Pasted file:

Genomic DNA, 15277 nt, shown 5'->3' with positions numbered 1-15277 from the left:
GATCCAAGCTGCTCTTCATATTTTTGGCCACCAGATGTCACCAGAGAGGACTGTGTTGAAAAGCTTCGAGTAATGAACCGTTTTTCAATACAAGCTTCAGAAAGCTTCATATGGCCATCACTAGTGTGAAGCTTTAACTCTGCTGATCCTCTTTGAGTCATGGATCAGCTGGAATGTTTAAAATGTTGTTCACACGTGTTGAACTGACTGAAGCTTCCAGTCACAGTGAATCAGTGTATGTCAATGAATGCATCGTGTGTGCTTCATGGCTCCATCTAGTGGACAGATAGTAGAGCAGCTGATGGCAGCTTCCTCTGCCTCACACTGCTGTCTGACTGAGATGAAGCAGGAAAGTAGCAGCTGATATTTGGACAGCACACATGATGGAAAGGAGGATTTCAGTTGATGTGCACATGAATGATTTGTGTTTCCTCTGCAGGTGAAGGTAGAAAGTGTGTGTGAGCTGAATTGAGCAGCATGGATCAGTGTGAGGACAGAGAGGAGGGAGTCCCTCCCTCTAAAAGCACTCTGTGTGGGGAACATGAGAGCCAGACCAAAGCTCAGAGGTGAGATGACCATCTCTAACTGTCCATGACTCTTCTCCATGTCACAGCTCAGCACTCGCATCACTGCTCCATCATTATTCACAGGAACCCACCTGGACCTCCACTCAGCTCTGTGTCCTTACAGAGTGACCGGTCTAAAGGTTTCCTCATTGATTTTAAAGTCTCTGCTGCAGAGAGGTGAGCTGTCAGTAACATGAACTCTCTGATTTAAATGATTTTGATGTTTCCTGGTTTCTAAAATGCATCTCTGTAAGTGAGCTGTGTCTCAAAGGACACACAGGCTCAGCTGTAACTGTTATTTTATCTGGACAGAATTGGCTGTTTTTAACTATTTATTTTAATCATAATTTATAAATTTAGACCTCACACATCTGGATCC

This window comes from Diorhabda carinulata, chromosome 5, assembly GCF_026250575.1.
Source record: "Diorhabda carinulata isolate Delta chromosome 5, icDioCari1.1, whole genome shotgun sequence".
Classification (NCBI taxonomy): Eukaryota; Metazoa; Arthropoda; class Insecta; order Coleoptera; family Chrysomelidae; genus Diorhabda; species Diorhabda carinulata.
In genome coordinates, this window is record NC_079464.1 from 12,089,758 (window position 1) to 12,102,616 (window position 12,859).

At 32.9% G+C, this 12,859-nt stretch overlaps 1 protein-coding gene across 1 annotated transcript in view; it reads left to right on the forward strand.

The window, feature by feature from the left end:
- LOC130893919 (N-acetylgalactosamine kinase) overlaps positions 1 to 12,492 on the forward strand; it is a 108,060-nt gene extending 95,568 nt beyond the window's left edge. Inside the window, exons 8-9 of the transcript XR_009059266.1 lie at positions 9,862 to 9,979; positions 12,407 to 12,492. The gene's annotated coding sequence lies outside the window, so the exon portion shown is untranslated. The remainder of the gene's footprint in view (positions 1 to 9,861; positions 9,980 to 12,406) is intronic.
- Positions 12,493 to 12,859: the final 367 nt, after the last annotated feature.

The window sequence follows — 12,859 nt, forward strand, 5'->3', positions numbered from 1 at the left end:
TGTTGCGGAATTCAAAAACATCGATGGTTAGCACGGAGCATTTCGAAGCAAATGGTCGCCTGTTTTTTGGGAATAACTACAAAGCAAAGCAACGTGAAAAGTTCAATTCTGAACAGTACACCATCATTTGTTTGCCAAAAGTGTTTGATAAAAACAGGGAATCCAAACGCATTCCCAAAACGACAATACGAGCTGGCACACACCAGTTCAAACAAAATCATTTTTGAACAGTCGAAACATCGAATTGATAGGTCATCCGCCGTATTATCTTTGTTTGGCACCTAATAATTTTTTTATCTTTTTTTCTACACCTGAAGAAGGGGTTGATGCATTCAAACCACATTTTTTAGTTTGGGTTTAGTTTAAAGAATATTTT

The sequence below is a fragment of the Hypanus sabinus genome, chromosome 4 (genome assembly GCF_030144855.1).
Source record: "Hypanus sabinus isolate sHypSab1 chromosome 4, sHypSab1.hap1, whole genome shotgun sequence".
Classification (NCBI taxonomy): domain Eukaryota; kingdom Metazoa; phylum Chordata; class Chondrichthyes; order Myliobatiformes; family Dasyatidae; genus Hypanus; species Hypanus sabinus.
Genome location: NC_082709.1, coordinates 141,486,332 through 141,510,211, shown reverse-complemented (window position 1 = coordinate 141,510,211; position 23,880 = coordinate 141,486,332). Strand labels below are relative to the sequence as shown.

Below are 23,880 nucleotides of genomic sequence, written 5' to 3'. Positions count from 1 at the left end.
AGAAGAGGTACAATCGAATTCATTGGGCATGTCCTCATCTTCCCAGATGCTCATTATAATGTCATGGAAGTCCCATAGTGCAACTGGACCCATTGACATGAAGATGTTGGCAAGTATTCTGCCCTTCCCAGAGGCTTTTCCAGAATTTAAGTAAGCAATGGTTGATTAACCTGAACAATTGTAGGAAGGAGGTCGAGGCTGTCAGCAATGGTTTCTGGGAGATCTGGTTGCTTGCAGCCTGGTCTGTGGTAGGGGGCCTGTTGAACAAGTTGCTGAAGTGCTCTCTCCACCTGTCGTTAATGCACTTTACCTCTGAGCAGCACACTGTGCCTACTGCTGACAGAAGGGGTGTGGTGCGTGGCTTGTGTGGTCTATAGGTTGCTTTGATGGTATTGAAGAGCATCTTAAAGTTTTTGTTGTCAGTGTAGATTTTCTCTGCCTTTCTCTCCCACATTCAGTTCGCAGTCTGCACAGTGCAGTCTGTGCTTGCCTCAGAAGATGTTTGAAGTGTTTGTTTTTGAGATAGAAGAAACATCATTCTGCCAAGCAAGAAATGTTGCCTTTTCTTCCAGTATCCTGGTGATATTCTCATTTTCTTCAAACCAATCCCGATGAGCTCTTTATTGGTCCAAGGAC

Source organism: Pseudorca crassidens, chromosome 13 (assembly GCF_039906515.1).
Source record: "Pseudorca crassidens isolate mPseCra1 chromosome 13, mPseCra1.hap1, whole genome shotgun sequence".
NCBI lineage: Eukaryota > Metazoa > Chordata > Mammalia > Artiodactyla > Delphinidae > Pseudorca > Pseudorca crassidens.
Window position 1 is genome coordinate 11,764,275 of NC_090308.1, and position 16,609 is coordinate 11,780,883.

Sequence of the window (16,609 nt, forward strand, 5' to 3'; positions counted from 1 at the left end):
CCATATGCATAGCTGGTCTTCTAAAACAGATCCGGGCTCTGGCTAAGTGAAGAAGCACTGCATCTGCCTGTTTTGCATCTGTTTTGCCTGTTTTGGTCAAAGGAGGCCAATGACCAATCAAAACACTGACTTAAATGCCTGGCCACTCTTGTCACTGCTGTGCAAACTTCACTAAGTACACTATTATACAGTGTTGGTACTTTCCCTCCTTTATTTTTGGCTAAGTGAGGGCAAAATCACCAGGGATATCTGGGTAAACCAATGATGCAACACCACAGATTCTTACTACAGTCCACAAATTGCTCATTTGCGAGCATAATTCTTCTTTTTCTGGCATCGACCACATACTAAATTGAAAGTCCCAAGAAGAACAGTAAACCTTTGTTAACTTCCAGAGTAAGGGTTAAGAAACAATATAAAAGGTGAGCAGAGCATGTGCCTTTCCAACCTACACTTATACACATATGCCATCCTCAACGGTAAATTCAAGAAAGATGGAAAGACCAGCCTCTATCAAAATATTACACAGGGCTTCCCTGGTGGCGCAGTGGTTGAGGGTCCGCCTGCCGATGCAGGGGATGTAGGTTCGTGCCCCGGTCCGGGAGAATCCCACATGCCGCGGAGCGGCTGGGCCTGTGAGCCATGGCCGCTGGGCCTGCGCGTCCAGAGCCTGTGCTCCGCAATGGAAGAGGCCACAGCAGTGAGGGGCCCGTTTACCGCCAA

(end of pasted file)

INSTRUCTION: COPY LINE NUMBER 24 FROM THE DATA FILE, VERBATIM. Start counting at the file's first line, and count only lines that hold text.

CCATATGCATAGCTGGTCTTCTAAAACAGATCCGGGCTCTGGCTAAGTGAAGAAGCACTGCATCTGCCTGTTTTGCATCTGTTTTGCCTGTTTTGGTCAAAGGAGGCCAATGACCAATCAAAACACTGACTTAAATGCCTGGCCACTCTTGTCACTGCTGTGCAAACTTCACTAAGTACACTATTATACAGTGTTGGTACTTTCCCTCCTTTATTTTTGGCTAAGTGAGGGCAAAATCACCAGGGATATCTGGGTAAACCAATGATGCAACACCACAGATTCTTACTACAGTCCACAAATTGCTCATTTGCGAGCATAATTCTTCTTTTTCTGGCATCGACCACATACTAAATTGAAAGTCCCAAGAAGAACAGTAAACCTTTGTTAACTTCCAGAGTAAGGGTTAAGAAACAATATAAAAGGTGAGCAGAGCATGTGCCTTTCCAACCTACACTTATACACATATGCCATCCTCAACGGTAAATTCAAGAAAGATGGAAAGACCAGCCTCTATCAAAATATTACACAGGGCTTCCCTGGTGGCGCAGTGGTTGAGGGTCCGCCTGCCGATGCAGGGGATGTAGGTTCGTGCCCCGGTCCGGGAGAATCCCACATGCCGCGGAGCGGCTGGGCCTGTGAGCCATGGCCGCTGGGCCTGCGCGTCCAGAGCCTGTGCTCCGCAATGGAAGAGGCCACAGCAGTGAGGGGCCCGTTTACCGCCAA